There’s nothing like an indie slasher made by a filmmaker that clearly loves the genre. Even better when it’s another Halloween horror film to add to my collection and to my annual October viewing list. That’s why I’m happy to have Sleepy Hollow High and Beg in my life.
SLEEPY HOLLOW HIGH (2000)
Made way back in the pre-Scream days, Sleepy Hollow High can easily be written off as no budget trash, but considering the kind of direct-to-video garbage I grew up on in the 1980s, this one was a treat for me. The rough, low budget look of the film brought me back to the days of films like Splatter University from the 80s and Jack-O from the 90s.
While the film is about a headless horseman killer beheading a bunch of delinquent high school kids assigned to keep things in order in Sleepy Hollow Park on Halloween, the highlight for me is a couple that is not only funny and entertaining, but also comprised of two of the best actors in the film. From the moment they kidnap a dude and tie him up shirtless, I was hooked.
There are slo-mo kills with plenty of blood splatter, plus, the film manages to keep the dialogue and interaction between the characters very realistic, with some pretty damn clever lines sprinkled throughout the movie.
As the group discovers what exactly they’re dealing with, the guy playing their chaperone gets some comic and heroic moments, and then a bunch of them face-off against the headless horseman by a campfire.
The “twist” ending definitely comes as a surprise – one that might really piss viewers off.
But the dialogue that follows the twist is once again clever enough to make this horror fan give the film—and it’s surprise ending—props.
I’m surprised this indie Halloween horror flick hasn’t gotten a bit more attention, because it has a hell of a lot going for it despite its flaws.
For starters, Beg is most definitely a love letter to the original Halloween and Friday the 13th franchises. If you’ve seen those films a million times, you’ll catch obvious references, like a party at which one guy is dressed in the Michael Myers sheet and eye glasses costume, while another is wearing the Jason overalls and sack over the head costume from Friday the 13th Part 2. But there are also re-enactments of detailed shots from those films, such as the POV from a car as the killer follows a victim, or a shot of a puddle in the woods as both the killer and a potential victim step through it during a chase. There’s even a fun nod to the scene of Sally being chased through the woods by Leatherface in The Texas Chainsaw Massacre.
Next, there’s a Halloween reunion. Both the original Lynda (PJ Soles) and Rob Zombie Lynda (Kristina Klebe) appear in Beg, and one of the stars is Tony Moran, the original unmasked Michael Myers from the end of Carpenter’s Halloween.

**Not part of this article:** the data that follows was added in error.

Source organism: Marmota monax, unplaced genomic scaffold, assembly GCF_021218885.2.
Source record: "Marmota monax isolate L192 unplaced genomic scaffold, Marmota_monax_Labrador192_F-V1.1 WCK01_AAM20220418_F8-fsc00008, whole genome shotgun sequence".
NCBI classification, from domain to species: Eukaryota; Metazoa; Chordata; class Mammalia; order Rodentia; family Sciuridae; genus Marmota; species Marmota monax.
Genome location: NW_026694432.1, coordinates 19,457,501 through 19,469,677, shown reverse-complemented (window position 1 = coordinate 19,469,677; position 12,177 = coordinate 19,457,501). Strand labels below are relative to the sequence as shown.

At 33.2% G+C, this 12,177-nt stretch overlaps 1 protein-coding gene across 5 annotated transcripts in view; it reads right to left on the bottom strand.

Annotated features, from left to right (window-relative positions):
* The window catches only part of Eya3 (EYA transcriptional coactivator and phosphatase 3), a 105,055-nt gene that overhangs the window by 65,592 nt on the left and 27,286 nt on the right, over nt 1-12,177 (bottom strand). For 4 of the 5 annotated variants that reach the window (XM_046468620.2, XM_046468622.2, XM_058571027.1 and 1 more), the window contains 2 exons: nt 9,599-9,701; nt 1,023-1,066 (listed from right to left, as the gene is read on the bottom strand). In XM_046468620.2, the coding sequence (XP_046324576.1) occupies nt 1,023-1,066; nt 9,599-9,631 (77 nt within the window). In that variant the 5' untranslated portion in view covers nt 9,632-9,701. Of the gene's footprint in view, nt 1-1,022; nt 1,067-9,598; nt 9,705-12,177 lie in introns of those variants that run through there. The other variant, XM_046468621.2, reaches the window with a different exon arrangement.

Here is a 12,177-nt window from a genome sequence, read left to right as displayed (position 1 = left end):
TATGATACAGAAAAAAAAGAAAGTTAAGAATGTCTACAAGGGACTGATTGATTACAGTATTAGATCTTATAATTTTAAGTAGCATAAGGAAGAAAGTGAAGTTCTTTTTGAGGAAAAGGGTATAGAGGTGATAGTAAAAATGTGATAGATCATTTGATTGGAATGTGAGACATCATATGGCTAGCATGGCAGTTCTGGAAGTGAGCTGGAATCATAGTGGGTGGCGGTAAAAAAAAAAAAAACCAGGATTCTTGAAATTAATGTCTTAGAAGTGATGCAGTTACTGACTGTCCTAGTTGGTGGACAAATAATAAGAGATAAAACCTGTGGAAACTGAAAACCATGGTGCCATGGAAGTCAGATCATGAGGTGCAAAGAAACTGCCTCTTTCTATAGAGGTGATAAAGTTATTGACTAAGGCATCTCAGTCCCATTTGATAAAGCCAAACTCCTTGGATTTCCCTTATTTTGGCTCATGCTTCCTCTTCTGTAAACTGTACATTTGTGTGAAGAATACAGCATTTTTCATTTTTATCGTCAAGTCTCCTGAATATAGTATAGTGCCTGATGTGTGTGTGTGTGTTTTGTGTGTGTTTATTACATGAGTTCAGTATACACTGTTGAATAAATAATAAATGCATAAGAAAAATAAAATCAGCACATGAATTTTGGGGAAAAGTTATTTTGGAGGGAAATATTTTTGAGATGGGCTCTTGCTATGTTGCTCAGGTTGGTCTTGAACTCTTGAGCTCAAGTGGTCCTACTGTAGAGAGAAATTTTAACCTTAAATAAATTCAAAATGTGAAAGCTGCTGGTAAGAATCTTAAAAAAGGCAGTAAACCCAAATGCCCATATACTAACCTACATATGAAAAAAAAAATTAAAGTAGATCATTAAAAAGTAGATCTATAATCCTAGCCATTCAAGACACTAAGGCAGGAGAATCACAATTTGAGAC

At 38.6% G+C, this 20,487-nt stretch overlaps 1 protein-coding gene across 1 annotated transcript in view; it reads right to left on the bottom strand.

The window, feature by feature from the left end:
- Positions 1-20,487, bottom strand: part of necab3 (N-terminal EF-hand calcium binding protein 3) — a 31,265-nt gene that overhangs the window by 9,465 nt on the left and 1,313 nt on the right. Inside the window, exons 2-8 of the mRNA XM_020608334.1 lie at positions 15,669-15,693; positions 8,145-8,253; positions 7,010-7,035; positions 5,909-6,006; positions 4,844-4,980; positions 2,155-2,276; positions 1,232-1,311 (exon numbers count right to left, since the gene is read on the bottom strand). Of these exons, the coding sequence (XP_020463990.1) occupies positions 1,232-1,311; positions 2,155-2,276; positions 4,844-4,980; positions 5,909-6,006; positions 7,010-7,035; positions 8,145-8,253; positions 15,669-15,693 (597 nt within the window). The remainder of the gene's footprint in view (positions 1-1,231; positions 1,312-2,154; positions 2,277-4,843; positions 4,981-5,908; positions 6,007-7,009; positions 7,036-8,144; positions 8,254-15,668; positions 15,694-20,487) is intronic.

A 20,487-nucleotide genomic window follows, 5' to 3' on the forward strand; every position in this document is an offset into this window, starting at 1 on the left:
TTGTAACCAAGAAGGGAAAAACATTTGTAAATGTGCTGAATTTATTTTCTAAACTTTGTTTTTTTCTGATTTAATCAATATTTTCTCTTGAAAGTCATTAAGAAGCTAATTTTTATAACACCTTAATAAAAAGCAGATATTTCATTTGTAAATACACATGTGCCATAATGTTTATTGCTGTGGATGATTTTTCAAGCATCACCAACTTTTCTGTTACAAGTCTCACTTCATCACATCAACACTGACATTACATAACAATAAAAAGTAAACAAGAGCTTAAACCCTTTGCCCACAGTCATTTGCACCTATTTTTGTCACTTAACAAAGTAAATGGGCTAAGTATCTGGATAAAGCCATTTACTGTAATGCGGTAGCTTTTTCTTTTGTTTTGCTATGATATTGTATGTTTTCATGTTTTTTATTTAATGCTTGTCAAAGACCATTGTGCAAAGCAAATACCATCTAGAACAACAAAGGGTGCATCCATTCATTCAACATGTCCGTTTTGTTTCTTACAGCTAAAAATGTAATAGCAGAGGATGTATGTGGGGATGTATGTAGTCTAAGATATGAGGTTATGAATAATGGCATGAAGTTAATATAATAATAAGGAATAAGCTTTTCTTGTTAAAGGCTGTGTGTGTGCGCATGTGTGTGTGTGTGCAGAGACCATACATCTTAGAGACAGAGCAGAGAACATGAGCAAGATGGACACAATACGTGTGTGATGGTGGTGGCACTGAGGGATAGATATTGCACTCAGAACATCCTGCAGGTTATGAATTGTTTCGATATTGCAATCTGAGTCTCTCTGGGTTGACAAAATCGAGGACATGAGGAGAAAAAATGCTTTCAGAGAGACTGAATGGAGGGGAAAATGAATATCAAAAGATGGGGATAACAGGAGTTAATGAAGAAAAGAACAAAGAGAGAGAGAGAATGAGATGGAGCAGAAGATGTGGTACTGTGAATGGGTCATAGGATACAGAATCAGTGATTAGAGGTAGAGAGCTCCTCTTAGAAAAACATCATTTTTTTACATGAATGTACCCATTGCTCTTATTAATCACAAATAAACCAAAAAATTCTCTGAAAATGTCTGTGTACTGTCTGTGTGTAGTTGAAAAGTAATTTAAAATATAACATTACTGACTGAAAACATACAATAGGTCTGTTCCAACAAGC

On top of that, we get cameos by plenty of horror icons: Tiffany Shepis (the queen of shower scenes); Debbie Rochon (who gets a great suspense scene with perfect Halloween atmosphere), Michael Berryman (back to his The Hills Have Eyes roots), and Tony Todd as a schoolteacher giving a lesson about Halloween.
As for the plot, a killer in a pumpkin mask is hacking up pretty young things in Salem while they’re trying to party it up at Halloween time. Meanwhile, Tony Moran is the detective on the case when he is replaced by a new, young, fucking hot as hell detective.
While the two branching perspectives—the teens being targeted by a killer and the conflicted detectives —eventually come together, the parallel stories cause some pacing issues and create jarring shifts in tone.
On the one hand, there’s an awesome low budget slasher loaded with 80s throwback kills, effective jump scares (thanks to classic orchestral stings), and old school slasher gore. The pumpkin head killer wreaks havoc all over, going from a rapid-fire takedown of an entire sorority (including a great kill gag at a hot tub), to wiping out a shit load of campers by a lake in a matter of minutes. The big shocker here is that the only time the kids aren’t in danger is when they’re drunk and having sex at a Halloween party! Heh heh.
It’s the focus on the lives of the two troubled detectives that tends to get in the way. Despite both men giving good performances, their story is often a bit melodramatic and adds nothing to an otherwise fun slasher.
In fact, they kind of drag the film down with various scenes that kill the pacing. For instance, despite adding both some (out of place) torture porn and boobs to the mix, a trip to a strip club that leads to a flashback is totally unnecessary to the plot and could have been taken out completely…as could some other scenes with the detectives, which would have brought this film down from a 106-minute running time to a much healthier 85 minutes. On the bright side, we get to see a lot more of that dreamy new detective.
For me, the icing on the Beg cake (the hot detective is the creamy filling) is the final sequence, which does indeed tie together many seemingly pointless aspects of the film from earlier on. It’s such a delicious little twist that shows the connection between the detective story and the slasher while celebrating the mystique of Salem and Halloween. Awesome.